It would seem that many of the beliefs and practices of popular Islam that have found acceptance in what began – in intention at least – as a revolution to an ideal religion, derive from other sources. Such ‘converts’ have tended to retain many of their previous concepts beneath a veneer of conformity to orthodox Islam.
Some of the practices of Arabian tribesmen which continued, officially or unofficially after their Islamization, included the hajj to the kaba with various attendant ceremonies, rituals in such activities as paring nails or washings after certain kinds of defilement, the use of amulets for protection, the use of hair and fingernails for offensive magic, the protection measures taken against the qarina, the evil eye and jinn, and various kinds of divination. New believers tended to carry into their worldview as Muslims previous ideas about the soul, death, spirit world, blessing and cursing.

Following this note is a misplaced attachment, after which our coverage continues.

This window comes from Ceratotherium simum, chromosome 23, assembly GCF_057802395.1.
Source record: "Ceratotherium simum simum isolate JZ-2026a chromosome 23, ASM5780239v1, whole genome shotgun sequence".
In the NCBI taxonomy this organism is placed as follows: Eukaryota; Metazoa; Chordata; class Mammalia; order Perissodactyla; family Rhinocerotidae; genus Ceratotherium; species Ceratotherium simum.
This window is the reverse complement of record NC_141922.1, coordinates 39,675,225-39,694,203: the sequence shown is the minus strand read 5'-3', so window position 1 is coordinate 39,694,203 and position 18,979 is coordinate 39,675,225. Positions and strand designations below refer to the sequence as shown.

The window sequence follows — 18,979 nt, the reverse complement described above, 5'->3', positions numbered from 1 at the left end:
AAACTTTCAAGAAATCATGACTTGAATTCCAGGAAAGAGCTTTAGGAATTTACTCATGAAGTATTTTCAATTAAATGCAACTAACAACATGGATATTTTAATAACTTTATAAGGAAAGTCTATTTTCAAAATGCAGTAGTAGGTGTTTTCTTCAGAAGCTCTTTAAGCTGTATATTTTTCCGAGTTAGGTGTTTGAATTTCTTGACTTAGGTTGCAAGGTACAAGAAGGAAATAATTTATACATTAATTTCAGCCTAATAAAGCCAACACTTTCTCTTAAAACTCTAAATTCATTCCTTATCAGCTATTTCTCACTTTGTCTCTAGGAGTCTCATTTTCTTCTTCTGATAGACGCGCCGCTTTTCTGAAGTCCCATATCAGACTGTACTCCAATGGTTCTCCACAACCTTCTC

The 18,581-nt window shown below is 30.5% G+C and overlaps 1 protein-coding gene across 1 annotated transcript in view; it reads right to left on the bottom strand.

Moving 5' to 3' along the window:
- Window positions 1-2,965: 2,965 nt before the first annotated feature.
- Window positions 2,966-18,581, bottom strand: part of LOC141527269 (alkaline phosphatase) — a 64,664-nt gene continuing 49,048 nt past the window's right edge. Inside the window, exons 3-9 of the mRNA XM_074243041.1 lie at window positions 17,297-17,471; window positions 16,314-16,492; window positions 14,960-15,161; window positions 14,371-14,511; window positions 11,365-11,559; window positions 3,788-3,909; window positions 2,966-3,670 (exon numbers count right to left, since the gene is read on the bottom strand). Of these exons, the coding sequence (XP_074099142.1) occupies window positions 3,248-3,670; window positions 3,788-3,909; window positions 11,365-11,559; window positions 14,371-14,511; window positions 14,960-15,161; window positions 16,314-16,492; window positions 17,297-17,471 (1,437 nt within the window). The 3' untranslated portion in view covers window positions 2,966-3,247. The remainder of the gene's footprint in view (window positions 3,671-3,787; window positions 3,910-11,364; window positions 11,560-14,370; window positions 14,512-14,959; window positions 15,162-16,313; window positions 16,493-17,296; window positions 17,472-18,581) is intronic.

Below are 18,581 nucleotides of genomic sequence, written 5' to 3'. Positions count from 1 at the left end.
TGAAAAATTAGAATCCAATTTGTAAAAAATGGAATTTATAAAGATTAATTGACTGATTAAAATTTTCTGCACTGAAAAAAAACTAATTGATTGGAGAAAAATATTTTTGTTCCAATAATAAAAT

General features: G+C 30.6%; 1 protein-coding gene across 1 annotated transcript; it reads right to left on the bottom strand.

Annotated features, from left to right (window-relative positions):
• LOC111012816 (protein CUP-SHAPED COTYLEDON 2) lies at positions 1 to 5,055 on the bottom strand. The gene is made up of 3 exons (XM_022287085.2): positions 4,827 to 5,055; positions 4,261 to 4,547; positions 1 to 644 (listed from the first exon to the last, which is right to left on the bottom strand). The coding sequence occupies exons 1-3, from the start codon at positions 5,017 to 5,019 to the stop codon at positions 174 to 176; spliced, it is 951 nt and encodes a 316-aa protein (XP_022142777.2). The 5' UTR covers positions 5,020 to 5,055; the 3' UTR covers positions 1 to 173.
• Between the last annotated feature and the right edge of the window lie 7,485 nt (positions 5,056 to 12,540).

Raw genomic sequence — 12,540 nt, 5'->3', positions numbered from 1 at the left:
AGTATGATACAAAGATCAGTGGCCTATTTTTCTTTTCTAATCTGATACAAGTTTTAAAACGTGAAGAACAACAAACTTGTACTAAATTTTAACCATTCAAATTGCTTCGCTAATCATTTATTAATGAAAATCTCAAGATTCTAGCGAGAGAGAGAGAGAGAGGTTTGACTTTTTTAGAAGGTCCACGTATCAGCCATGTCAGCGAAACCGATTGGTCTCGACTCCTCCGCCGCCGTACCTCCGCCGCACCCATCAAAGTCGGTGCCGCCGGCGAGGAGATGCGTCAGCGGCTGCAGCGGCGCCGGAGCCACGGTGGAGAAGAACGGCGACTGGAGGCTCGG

In the progressive expansion of Islam, proponents of the faith have often been representatives not of the orthodox, popular religion. As a result, within orthodoxy, it was demonstrated that ideal forms of the faith would be gentle and accommodating host to the more exportable and accessible expressions of popular religion.
Among Africans south of the Sahara, in more recent times, a similar process has occurred. For example, Fulani Muslims in Cameroon use spirit possession and necromancy in a syncretistic mix of traditional and Islamic approaches to healing. In the western Sudan, among the Molsi, Islam’s inclusion of the African’s central concern for ancestor veneration broke the lengthy resistance shown to the new religion. Thus the expansion of the formal faith has often been courtesy of adaptation made at a popular level to accommodate the major beliefs and practices of the convert peoples.